Sungjae Im rides bright-red scorecard to blowout Vegas victory

Sungjae Im of South Korea celebrates at the end of his final round of the Shriners Children's Open at TPC Summerlin on October 10, 2021 in Las Vegas, Nevada. (Photo by Alex Goodlett/Getty Images)

Sungjae Im won the Shriners Childrens Open by four.

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In Vegas, sevens are typically the number of choice. On the slot machine, three sevens means you’re a big-time winner. On the blackjack table, three sevens makes 21.

But on the golf course, threes typically get the job done. Sungjae Im made a whole bundle of ’em on Sunday at TPC Summerlin en route to a rout at the Shriners Childrens Open.

Im began his final round in a share of sixth place. He cut into the lead with a birdie 3 at the first. He parred 2 and 3 and then really got going, reeling off eight birdies in his next 10 holes to break away from a crowded field. He made nine threes in his first 12 holes. He was nine under par through 13 holes. And then he coasted to the house with five par for a final-round 62 and a four-shot win in the desert.

Im continues to be younger — and better — than you think. He plays so well and so often that we’re used to his name on just about every leaderboard, but Im is just 22 and he’s now a two-time PGA Tour winner.

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His first victory came at the 2020 Honda Classic, his 50th start on Tour. His second victory came Sunday in start No. 100.

“It was very tough to get my first win, but I felt like the second one was harder and harder,” Im said immediately afterwards. “But I kept my patience. I tried to stay composed throughout the period and I’m glad it came.”

Midway through the round, the Shriners looked like anybody’s tournament. Hayden Buckley shot 63, posted 17 under and owned the early clubhouse lead. He finished T6. Adam Schenk began the day in the lead at 18 under. Rory Sabbatini shot 28 on the front nine. Marc Leishman birdied eight of his first 14 holes. That trio finished T3. And Matthew Wolff held a share of the lead early on. He wound up solo second.

But Im was the man to beat — and he wouldn’t be beaten.

“I mean, it was impressive and it was fun to watch,” said Chad Ramey, Im’s playing partner. “He deserves it, that’s for sure. He hit it well and his putter got hot. It seemed like if he wasn’t making pitches it looked like they were going in.”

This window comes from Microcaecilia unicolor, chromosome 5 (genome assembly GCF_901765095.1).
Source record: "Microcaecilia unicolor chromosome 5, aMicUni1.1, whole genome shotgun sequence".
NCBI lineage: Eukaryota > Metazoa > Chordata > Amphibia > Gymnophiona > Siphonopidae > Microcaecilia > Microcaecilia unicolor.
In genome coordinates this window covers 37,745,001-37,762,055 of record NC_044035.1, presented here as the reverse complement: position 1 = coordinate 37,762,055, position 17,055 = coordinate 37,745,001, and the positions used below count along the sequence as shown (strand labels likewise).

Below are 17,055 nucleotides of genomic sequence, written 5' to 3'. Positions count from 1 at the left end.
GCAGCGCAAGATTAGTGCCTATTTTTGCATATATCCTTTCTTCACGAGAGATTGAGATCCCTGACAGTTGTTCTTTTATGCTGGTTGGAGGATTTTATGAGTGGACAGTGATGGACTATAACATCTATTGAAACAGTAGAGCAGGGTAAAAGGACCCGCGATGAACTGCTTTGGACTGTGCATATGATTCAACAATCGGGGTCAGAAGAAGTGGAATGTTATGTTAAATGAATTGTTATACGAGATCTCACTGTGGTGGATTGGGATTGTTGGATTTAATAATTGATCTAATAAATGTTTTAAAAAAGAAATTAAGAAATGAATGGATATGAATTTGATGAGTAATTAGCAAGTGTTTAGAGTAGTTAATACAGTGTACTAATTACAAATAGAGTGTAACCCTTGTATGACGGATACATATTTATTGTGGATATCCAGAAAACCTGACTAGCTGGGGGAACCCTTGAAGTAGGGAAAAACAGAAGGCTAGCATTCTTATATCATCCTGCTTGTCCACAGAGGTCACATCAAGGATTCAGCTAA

“He played unbelievable,” Wolff added.

For Im, the win serves as a reminder of how much has changed since his last one. At the time of the 2020 Honda Classic, Im played so often he didn’t even have a home base — he just lived hotel to hotel, week to week. Now he has a new caddie, a new trainer, a new place of residence and a new trophy to store there.

“My caddie Billy, we started a couple weeks prior to the Olympic Games and he’s been a very good help to me, we’ve been a very good team working together, communicating,” Im said. “My trainer Andrew, we started at Phoenix, but as I got to my second and third year on Tour I felt the importance of conditioning and keeping myself stronger and healthy, so we’ve been working really hard and I’m glad it all turned out well.

“Buying a house in Atlanta, obviously hotel-to-hotel was not easy, but having somewhere to settle down, to have my house and Atlanta, it’s great to commute, it’s a huge airport, there are a lot of flights to everywhere, so it all came together very well.”

It’s fitting in some ways for Im to think of logistics in the immediate aftermath of his victory. He is, after all, golf’s modern Ironman. In the 2020-21 season, he played 35 events. Nobody played more. He’s showing no signs of slowing down. On the course, things looked similarly ho-hum, even as he fired at flagstick after flagstick.

“To be honest with you, I didn’t even know that I birdied five holes in a row,” he said. That’s what you say when you’re in the zone. Im admitted that zone has been difficult to find the last year, when he has posted dozens of solid results but hasn’t gotten across the finish line.

“Obviously when I’m playing well I feel great, but when I have a bad round I feel down easily,” he said. “I think I’ve done that the last 10, 12 months. But it’s a repetition every week and I learn from each week, and from that experience, I’m learning to control my emotions and everything on the course to stay composed, and I think this week it all paid off.”

As for celebration? Im said he’ll take tomorrow to soak in the win — and then he’ll be right back at it, preparing for the CJ Cup.

Just don’t expect to see him out at the tables tonight.

“I’ll have to swing by to see what it’s like, but I have no plans to go to a casino,” he said.

There would be no way to top his on-course win, even if he did.

Dylan Dethier

Dylan Dethier Editor

Dylan Dethier is a senior writer for GOLF Magazine/ The Williamstown, Mass. native joined GOLF in 2017 after two years scuffling on the mini-tours. Dethier is a graduate of Williams College, where he majored in English, and he’s the author of 18 in America, which details the year he spent as an 18-year-old living from his car and playing a round of golf in every state.